On a recent visit to City Hall I took time to look through the potential designs for the new Scotland Yard HQ and came away convinced that the Allford Hall Monaghan Morris submission was by far the best.
Of the shortlisted designs, theirs was the one which made an instant impression and felt most like a modern landmark London would be proud to show the world.
So without ever having knowingly met any of the design team, I was pleased when City Hall announced on Monday that it was their submission which had been selected.
Designing the outside of a building is perhaps the easiest part and a lot of work is now needed to further develop the project before a planning application can be made.
According to City Hall’s press release that work will be led by the architects and the Met, not by the Mayor’s Office for Policing and Crime which will own the building and pick up the bill.
At the Assembly end of City Hall the MOPAC does not have a great reputation. Many AMs of all parties believe that it largely nods through Met initiatives and spending requests and fails to really question what it’s told.
As you’d imagine, MOPAC has a different view. Its senior ranks have previously assured me that the reason it appears to agree with the Met so often is because all points of difference are resolved before ideas get into the public domain.
It also insists it has the expertise and know-how to deliver maximum bang for the public’s buck.
The new Scotland Yard building gives MOPAC the chance to prove its claims are more than – as one AM suggested – self-denial and misplaced bravado.
While I’m sure we all want the new Scotland Yard to look as lovely on the inside as on the out, it would reflect poorly on MOPAC’s claims of competence if the Commissioner and his senior team end up with offices adorned in marble and boasting en-suite gold-gilt bathrooms.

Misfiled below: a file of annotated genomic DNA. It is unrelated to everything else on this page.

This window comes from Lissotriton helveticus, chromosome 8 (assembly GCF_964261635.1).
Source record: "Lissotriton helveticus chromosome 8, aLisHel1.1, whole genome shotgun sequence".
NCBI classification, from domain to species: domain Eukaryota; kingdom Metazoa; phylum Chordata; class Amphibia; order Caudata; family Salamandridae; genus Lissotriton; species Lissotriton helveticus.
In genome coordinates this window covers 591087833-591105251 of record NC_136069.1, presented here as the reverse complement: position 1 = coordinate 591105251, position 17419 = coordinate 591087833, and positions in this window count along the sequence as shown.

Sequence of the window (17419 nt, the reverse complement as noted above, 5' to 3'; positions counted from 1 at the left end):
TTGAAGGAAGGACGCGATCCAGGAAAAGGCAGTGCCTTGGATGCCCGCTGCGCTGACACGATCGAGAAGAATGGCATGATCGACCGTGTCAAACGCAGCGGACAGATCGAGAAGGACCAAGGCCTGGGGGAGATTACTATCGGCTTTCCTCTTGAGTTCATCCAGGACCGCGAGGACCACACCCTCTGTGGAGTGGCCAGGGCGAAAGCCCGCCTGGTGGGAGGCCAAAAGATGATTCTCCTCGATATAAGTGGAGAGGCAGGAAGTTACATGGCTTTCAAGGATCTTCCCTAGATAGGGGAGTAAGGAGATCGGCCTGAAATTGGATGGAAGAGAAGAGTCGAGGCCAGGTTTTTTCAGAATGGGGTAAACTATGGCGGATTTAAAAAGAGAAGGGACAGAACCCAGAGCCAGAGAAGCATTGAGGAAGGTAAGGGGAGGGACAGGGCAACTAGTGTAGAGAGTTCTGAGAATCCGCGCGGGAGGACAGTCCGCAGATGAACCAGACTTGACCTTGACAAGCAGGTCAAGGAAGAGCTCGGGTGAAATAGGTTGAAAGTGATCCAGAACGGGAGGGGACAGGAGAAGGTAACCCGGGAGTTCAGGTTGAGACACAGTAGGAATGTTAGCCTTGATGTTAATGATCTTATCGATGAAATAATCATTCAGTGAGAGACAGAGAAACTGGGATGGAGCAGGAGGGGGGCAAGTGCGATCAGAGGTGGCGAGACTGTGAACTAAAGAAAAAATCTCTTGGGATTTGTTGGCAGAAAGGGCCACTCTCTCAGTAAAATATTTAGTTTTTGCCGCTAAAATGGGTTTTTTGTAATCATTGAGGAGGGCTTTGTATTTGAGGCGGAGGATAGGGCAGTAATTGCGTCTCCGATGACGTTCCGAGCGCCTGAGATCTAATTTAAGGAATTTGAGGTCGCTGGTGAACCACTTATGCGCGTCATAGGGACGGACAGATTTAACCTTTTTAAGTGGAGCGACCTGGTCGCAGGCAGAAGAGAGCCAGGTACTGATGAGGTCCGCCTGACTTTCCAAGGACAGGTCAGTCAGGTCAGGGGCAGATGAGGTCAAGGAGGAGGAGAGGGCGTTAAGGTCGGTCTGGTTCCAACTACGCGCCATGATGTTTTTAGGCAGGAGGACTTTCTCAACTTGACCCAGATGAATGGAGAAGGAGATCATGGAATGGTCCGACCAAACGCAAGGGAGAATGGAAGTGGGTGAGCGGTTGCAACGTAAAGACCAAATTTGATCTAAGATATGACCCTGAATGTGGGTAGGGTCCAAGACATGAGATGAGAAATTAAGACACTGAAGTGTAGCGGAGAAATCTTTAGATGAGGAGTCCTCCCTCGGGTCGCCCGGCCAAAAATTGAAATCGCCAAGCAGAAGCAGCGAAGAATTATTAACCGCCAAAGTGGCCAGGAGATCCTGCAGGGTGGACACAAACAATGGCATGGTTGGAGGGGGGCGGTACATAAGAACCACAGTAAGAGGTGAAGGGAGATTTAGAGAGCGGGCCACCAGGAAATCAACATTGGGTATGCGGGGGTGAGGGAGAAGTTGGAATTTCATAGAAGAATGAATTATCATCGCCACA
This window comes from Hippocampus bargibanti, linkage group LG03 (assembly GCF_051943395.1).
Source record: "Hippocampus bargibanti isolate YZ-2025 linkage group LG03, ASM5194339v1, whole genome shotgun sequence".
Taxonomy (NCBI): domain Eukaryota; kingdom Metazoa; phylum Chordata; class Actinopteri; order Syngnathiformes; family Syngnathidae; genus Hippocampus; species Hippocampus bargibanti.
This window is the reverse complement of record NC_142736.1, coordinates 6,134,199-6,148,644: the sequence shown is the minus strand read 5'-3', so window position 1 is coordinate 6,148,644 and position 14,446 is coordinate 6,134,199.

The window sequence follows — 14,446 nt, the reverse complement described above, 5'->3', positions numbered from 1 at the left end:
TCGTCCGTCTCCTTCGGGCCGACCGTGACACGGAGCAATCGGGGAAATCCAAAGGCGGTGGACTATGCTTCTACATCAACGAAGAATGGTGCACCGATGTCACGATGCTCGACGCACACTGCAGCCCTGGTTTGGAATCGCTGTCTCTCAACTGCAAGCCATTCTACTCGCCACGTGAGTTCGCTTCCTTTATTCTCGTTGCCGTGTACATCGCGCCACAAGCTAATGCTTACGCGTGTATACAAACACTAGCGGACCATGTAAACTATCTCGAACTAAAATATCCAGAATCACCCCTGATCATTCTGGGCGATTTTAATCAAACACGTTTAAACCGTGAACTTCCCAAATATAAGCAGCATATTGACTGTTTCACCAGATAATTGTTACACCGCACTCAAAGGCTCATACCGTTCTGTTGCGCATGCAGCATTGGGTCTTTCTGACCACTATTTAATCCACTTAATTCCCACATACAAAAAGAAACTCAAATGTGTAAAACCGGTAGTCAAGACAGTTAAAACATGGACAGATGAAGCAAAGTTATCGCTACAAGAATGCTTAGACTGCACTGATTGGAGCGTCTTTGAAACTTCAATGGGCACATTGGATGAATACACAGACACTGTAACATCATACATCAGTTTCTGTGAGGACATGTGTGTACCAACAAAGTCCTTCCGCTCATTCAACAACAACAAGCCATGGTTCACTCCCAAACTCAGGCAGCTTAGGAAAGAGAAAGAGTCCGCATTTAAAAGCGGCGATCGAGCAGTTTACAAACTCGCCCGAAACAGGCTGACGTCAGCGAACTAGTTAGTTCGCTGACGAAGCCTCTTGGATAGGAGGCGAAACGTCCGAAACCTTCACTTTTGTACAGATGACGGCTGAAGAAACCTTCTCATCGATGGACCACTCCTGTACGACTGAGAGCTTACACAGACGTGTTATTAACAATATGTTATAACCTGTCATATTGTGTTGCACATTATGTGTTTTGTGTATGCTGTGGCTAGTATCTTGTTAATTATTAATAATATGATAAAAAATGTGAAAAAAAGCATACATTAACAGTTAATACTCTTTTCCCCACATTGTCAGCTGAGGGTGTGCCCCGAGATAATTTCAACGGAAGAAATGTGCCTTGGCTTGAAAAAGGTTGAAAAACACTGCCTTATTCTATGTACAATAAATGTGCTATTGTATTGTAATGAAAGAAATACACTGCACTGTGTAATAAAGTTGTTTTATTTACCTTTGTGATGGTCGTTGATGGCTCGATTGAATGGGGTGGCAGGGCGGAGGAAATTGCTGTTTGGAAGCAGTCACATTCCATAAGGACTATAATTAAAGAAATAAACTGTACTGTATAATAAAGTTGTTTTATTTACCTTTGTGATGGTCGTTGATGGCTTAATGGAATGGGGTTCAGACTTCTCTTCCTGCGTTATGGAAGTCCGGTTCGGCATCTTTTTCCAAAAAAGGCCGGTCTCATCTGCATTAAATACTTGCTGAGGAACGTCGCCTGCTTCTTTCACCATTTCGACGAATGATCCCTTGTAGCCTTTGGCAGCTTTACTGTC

Getting good value with public cash is always important, but it’s especially so given that many Londoners are being told there’s not enough in the kitty for a formica work bench and notepad should they wish to report a crime in person.
The MOPAC has made big claims about savings to be realised from the sale of the current Scotland Yard – £180m – and from the outset it needs to cap the percentage of that sum which is available to fit out the new HQ.
That figure should be published before the project starts so that we can all measure its success and, regardless of how many pleas there are from the Met, ambitions and aesthetic preferences should be forcibly downscaled to meet that budget.
Not a single extra penny should be allocated once the project is underway.
And to ensure we can all see where our money is going, as many of the plans and specs for the building as can be safely put in the public domain must be published and available to all.
The MOPAC needs – and needs to be seen to do so – to ensure that the Met sticks to its promises of building the smallest HQ necessary for the job and locating all but the truly core functions out in London’s communities.
It also needs be watchful that a force – which until 13 years ago answered only to central Government – doesn’t use the move to create itself a palace in the heart of Whitehall from which it can lobby to dilute or roll-back the relentless and robust scrutiny it’s now subject to.